As he milked the home elation, Duke was not convinced it was what Kedwell had intended. He said: “I don’t think he meant it at all. If he did, then it’s an unbelievable finish to hook it over his shoulder.
“There are always spots in a goal when it’s possible they are going to score. But that could have gone anywhere.”
Chasing a game in temperatures topping 30 degrees centigrade was going to be a tall order. City’s task soon became a lot harder when Will Atkinson gave away the cheapest of spot-kicks.
With Ritchie Jones still sidelined after turning his ankle in training, Atkinson was given a central midfield brief once again in the same line-up that had dumped Notts County from the Capital One Cup.
He had done a fairly tidy job backing up Jones until the tired challenge which gifted the Gills their second.
Atkinson’s stock with the Bradford public is wobbly enough, without the lazy leg he stuck out on Charlie Lee right beneath the noses of the 400 away fans.
Trying to shepherd him out for a goal-kick, Atkinson tripped him right on the byline. Kedwell smashed home the penalty and City’s hopes were melting away fast.
Parkinson had a strong bench to play with and summoned reinforcements. On came new winger Zavon Hines, whose signing was only rubber-stamped that morning, and Nahki Wells.
Keen to make his point at being consigned to the bench, Wells needed only four minutes to throw City a lifeline, winning a penalty off Frampton and converting it off the inside of the post.
James Hanson , Hines and Jones all failed to make the most of opportunities in the charge for an equaliser.
The first glimpse of Hines suggests an unpredictable bag of tricks. He has that style which implies that he’s not 100 per cent sure what will happen next, let alone the defender marking him.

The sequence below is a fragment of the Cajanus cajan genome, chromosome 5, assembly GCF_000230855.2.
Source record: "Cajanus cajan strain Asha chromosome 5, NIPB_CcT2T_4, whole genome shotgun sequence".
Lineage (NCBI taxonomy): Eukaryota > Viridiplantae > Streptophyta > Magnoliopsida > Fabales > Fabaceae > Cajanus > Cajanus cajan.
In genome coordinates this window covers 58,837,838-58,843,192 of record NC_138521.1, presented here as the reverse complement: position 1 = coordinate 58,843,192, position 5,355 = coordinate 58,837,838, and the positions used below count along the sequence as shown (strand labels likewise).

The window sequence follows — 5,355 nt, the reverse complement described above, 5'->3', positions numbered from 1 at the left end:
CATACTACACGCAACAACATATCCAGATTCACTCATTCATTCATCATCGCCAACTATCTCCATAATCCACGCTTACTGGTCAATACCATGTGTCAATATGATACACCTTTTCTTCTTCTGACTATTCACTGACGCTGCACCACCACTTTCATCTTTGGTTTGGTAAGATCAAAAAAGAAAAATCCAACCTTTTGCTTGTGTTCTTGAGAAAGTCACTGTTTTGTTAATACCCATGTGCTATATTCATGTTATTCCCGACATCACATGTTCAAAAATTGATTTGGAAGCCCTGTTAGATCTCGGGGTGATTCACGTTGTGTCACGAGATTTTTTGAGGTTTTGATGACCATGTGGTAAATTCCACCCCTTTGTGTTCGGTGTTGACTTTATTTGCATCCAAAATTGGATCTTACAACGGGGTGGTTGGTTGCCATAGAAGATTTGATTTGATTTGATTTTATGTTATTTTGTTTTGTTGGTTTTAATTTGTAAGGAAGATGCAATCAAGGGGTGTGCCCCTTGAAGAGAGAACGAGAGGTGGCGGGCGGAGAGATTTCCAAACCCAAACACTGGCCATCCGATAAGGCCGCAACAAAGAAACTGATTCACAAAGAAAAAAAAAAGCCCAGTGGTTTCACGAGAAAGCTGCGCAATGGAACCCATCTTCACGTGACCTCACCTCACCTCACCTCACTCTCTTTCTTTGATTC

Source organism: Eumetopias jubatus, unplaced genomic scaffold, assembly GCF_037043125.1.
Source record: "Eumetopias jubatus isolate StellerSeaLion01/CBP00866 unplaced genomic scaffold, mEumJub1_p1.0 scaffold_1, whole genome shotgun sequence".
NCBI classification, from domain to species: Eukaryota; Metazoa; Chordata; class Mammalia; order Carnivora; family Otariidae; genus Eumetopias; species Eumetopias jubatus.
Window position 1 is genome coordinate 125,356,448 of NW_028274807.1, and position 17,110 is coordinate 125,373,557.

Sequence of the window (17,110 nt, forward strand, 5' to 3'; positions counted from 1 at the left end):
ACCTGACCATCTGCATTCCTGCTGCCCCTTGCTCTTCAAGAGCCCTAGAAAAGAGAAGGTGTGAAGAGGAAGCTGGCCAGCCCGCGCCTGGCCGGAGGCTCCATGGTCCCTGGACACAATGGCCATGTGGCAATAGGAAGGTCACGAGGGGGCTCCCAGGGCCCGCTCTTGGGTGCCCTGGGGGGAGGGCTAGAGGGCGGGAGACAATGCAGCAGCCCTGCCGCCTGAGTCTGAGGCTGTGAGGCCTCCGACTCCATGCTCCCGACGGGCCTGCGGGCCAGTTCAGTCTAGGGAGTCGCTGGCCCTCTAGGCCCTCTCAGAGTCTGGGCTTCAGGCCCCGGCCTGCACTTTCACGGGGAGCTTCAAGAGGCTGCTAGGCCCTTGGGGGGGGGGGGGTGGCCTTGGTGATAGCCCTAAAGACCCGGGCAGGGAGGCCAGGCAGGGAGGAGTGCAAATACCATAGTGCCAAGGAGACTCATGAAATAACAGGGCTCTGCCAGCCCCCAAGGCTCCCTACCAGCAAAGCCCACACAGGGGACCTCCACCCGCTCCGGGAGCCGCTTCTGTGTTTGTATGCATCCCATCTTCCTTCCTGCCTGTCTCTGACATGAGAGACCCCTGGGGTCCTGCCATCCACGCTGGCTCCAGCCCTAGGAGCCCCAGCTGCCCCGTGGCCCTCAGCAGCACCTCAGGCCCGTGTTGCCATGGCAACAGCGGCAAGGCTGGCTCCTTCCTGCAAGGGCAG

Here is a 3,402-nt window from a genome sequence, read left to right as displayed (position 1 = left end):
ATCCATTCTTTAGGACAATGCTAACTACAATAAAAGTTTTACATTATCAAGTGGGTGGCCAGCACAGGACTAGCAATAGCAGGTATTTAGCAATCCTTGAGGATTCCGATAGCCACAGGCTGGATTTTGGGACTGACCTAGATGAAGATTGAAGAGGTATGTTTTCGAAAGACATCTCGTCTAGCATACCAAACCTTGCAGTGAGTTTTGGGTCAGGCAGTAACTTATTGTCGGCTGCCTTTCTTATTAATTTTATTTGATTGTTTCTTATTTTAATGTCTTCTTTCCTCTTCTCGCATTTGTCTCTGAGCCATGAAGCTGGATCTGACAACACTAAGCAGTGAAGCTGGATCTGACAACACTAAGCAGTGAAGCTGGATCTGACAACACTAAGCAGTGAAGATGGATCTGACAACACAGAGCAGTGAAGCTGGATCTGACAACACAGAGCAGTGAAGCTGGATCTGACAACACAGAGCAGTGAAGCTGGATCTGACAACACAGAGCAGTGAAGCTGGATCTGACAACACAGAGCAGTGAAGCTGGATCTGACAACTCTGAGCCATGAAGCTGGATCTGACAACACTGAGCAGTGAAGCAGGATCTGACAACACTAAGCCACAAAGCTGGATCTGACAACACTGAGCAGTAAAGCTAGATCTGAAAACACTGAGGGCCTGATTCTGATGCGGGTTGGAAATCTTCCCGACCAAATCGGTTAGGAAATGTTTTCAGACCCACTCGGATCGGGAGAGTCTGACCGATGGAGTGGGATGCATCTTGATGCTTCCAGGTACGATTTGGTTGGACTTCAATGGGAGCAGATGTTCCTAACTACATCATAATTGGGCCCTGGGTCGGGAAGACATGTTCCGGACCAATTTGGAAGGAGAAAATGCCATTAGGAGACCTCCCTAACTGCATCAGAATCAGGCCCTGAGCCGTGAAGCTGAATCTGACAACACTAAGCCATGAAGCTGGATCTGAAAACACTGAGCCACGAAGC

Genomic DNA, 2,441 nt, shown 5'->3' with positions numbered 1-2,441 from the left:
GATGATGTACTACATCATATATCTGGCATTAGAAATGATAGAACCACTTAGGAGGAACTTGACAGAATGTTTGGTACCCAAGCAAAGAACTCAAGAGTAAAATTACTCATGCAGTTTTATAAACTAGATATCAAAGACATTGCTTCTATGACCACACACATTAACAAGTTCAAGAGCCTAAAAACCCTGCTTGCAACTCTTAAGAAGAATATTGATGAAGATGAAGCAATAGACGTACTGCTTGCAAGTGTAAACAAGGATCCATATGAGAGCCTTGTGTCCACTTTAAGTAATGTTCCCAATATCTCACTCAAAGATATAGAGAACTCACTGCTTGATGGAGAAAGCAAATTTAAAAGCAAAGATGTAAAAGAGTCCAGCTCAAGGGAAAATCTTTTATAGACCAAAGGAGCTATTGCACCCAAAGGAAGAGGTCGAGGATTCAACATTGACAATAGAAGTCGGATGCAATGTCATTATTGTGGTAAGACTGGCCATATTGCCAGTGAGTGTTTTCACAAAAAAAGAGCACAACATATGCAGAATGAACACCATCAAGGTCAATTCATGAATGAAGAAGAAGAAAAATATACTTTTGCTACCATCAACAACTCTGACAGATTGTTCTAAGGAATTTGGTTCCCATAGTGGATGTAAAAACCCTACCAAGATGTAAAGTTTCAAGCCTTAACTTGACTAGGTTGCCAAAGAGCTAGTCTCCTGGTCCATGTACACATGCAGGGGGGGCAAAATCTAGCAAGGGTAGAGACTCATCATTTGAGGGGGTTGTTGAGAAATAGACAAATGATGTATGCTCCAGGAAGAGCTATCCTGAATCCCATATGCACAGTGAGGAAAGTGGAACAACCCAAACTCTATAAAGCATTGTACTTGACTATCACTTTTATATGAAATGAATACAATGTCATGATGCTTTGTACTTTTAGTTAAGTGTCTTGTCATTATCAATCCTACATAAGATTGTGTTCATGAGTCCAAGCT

Parkinson admits there is “a lot to work on” there but the raw talent looks exciting. I’m not sure you will see him and Reid starting in the same line-up any time soon, though.
Hines almost made it the dream debut with a mazy run into the box through a bamboozled left back Joe Martin. But the ball took a bobble as he went to shoot and his shanked effort span away nearer the corner flag than Nelson’s goal.
With Bantam bodies hurled upfield, including Andrew Davies in the battering-ram role employed to chase lost causes, there were always going to be gaps at the back.
And Gills sub Myles Weston, captured the day before on loan from Charlton, showed City’s wasteful finishers how it should be done with a crisp cross-shot on the break.
Bradley Dack then hit the post in stoppage time to prevent the scoreline reaching ridiculous proportions.
Parkinson was happy with his side’s attempted fightback but admitted the second goal had killed them.
He said: “I really fancied us to get back in it but then we switched off. Being 2-0 down in that heat was always going to be tough but credit to the lads and for a while it looked like we might get something.
“We had the chances to test their keeper out. We could have hit the target a couple of times and our set-piece deliveries weren’t great.
“We’ve got to get better but losing 3-1 is hard to take after dominating possession, especially with some of the football we played. It’s such a shame because moments like conceding that penalty are so costly.”